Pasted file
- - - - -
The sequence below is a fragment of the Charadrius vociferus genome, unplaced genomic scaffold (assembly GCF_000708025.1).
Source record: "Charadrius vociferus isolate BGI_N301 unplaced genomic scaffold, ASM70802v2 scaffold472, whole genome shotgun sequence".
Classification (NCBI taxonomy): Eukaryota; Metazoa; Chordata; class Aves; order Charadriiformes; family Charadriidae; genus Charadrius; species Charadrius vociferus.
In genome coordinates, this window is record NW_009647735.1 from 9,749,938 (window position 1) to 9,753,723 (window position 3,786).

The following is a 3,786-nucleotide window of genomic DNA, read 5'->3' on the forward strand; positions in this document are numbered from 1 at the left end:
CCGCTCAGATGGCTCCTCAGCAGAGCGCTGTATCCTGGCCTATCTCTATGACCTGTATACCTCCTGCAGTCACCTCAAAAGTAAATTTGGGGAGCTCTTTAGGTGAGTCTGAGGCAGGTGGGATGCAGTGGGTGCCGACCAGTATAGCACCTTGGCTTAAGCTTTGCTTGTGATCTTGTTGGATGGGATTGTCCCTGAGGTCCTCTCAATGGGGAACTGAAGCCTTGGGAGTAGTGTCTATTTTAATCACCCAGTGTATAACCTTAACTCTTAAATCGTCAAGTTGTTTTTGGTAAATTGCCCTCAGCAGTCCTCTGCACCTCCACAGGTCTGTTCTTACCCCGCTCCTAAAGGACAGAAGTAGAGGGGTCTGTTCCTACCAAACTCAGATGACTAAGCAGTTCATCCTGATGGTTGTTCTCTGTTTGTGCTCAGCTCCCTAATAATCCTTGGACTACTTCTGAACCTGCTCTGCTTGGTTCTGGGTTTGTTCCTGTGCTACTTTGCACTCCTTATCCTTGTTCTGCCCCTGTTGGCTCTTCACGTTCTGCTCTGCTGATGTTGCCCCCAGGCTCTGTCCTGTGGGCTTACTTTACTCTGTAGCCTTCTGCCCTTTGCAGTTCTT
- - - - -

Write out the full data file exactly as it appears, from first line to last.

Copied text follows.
The sequence below is a fragment of the Charadrius vociferus genome, unplaced genomic scaffold (assembly GCF_000708025.1).
Source record: "Charadrius vociferus isolate BGI_N301 unplaced genomic scaffold, ASM70802v2 scaffold472, whole genome shotgun sequence".
Classification (NCBI taxonomy): Eukaryota; Metazoa; Chordata; class Aves; order Charadriiformes; family Charadriidae; genus Charadrius; species Charadrius vociferus.
In genome coordinates, this window is record NW_009647735.1 from 9,749,938 (window position 1) to 9,753,723 (window position 3,786).

The following is a 3,786-nucleotide window of genomic DNA, read 5'->3' on the forward strand; positions in this document are numbered from 1 at the left end:
CCGCTCAGATGGCTCCTCAGCAGAGCGCTGTATCCTGGCCTATCTCTATGACCTGTATACCTCCTGCAGTCACCTCAAAAGTAAATTTGGGGAGCTCTTTAGGTGAGTCTGAGGCAGGTGGGATGCAGTGGGTGCCGACCAGTATAGCACCTTGGCTTAAGCTTTGCTTGTGATCTTGTTGGATGGGATTGTCCCTGAGGTCCTCTCAATGGGGAACTGAAGCCTTGGGAGTAGTGTCTATTTTAATCACCCAGTGTATAACCTTAACTCTTAAATCGTCAAGTTGTTTTTGGTAAATTGCCCTCAGCAGTCCTCTGCACCTCCACAGGTCTGTTCTTACCCCGCTCCTAAAGGACAGAAGTAGAGGGGTCTGTTCCTACCAAACTCAGATGACTAAGCAGTTCATCCTGATGGTTGTTCTCTGTTTGTGCTCAGCTCCCTAATAATCCTTGGACTACTTCTGAACCTGCTCTGCTTGGTTCTGGGTTTGTTCCTGTGCTACTTTGCACTCCTTATCCTTGTTCTGCCCCTGTTGGCTCTTCACGTTCTGCTCTGCTGATGTTGCCCCCAGGCTCTGTCCTGTGGGCTTACTTTACTCTGTAGCCTTCTGCCCTTTGCAGTTCTT